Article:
Monday, July 10, 2017

Grand Staircase-Escalante was set up to fail

...The forces arrayed against conservation in southern Utah were deeply rooted. County commissioners, state elected officials, the entire Utah congressional delegation — all were against the monument from the moment of its creation in 1996. They considered it a usurpation of local power, and they had acted at every chance to attack its legitimacy. Even the agency tasked with managing it — Shelton’s employer, the local field office of the Bureau of Land Management — sometimes seemed to conspire against its success. Shelton often felt her own colleagues were “moles” bent on undermining the mission. The Department of the Interior, which oversees the BLM, and Congress, which funds Interior, had not helped. By 2016, the budget for Grand Staircase had dropped to $4 million from $16 million in 2001. Three-quarters of the staff had been eliminated or driven out by political pressures. “Today, this monument office struggles to do the basic job,” Shelton told me recently. “We don’t have adequate funding, we don’t have adequate staff.”

...When Shelton started in 2001, the Staircase had 140 employees, with more than half involved in science and research. There were two full science divisions: Cultural and Earth Sciences and the Biological Sciences. The science staff included botanists, soil experts, hydrologists, geologists, archaeologists, paleontologists and ecologists. The BLM maintained a dedicated $1 million annual fund for university research on the monument.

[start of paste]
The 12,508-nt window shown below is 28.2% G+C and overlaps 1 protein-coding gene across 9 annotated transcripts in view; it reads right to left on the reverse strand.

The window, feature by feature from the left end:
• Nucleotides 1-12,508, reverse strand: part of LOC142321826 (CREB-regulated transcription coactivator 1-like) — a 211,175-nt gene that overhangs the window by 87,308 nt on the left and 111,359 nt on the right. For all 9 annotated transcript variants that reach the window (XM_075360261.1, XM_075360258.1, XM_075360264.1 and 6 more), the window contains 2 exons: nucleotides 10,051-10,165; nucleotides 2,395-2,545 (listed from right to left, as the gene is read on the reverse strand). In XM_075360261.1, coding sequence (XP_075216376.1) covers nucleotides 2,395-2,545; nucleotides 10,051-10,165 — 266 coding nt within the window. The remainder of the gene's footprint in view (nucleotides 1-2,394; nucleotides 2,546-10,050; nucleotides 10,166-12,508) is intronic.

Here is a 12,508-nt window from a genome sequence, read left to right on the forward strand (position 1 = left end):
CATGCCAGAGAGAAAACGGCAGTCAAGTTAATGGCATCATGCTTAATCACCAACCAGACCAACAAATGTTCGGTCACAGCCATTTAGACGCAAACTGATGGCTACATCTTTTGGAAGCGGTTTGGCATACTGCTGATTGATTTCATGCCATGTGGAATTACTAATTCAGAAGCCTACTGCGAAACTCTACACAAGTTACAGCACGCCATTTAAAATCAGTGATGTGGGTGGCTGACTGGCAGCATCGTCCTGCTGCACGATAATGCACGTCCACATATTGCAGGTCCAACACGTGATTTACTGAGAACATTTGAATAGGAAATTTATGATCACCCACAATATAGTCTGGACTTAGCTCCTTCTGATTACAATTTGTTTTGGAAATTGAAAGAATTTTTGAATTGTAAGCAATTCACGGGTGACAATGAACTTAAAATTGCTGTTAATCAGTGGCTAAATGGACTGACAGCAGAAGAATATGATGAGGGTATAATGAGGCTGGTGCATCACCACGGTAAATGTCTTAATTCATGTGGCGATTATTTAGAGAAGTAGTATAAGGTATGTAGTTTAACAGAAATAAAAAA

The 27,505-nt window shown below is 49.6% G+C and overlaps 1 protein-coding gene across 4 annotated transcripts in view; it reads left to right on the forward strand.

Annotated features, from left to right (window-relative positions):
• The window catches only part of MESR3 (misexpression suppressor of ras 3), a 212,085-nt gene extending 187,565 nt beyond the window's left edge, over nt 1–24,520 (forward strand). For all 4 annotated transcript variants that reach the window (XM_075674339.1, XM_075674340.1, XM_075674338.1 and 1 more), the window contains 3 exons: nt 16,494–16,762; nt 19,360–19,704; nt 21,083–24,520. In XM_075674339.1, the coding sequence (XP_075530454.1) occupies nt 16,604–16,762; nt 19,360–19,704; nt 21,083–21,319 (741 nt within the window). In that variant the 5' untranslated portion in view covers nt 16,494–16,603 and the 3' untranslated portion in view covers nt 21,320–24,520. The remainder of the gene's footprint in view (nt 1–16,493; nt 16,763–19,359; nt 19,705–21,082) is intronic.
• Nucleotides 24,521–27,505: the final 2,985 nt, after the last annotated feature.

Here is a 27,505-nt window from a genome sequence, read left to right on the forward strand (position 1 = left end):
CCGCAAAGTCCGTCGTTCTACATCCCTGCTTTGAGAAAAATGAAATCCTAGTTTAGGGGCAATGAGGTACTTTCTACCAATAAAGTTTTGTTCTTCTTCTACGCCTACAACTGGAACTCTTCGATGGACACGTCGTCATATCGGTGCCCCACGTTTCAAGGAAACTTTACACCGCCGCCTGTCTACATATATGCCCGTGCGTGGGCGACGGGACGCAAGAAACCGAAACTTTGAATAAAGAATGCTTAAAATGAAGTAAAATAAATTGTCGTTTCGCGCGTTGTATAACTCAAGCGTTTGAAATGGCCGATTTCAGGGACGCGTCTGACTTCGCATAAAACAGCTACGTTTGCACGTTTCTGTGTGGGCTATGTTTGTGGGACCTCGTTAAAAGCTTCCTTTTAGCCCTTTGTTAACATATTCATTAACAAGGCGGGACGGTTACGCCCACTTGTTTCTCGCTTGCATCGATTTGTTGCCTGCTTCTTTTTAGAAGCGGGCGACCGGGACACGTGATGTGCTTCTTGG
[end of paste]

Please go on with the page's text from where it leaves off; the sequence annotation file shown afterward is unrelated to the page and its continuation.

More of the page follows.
...The election of George W. Bush in 2000 signaled the beginning of the end of this. Funding cuts and subsequent staff losses accelerated throughout the 2000s. With the election of Barack Obama, the hope was that the death-by-thousand-cuts would be reversed. But it didn’t happen. “It wasn’t like any other Democratic administration,” said Shelton. “We expected better from Obama.” Today, the two science divisions are gone. There are fewer than 45 staffers. “There’s one guy left doing science, a paleontologist. Dr. Alan Titus,” Shelton said. “One guy. That’s it.”

You don't need a monument designation to conduct this science nor to protect these objects. Since the passage of the Antiquities Act in 1906, Congress has passed the Historic Sites Act of 1935, National Historic Preservation Act (NHPA) of 1966, Archeological and Historic Preservation Act (AHPA) of 1974, Archaeological Resources Protection Act (ARPA) of 1979, and the Native American Graves Repatriation Act (NAGPRA) of 1990.  Review those statutes and you will see the Secretary of Interior has an abundance of authority to survey, identify, study and preserve any site or object of archeological significance. Further, under Section 204 of FLPMA, the Secretary has the authority to withdraw areas from all forms of disposal and from all mining and mineral leasing. A National Monument designation is not necessary to protect these areas, as all the agencies have to do is implement existing law. In either case, though, an adequate budget is necessary.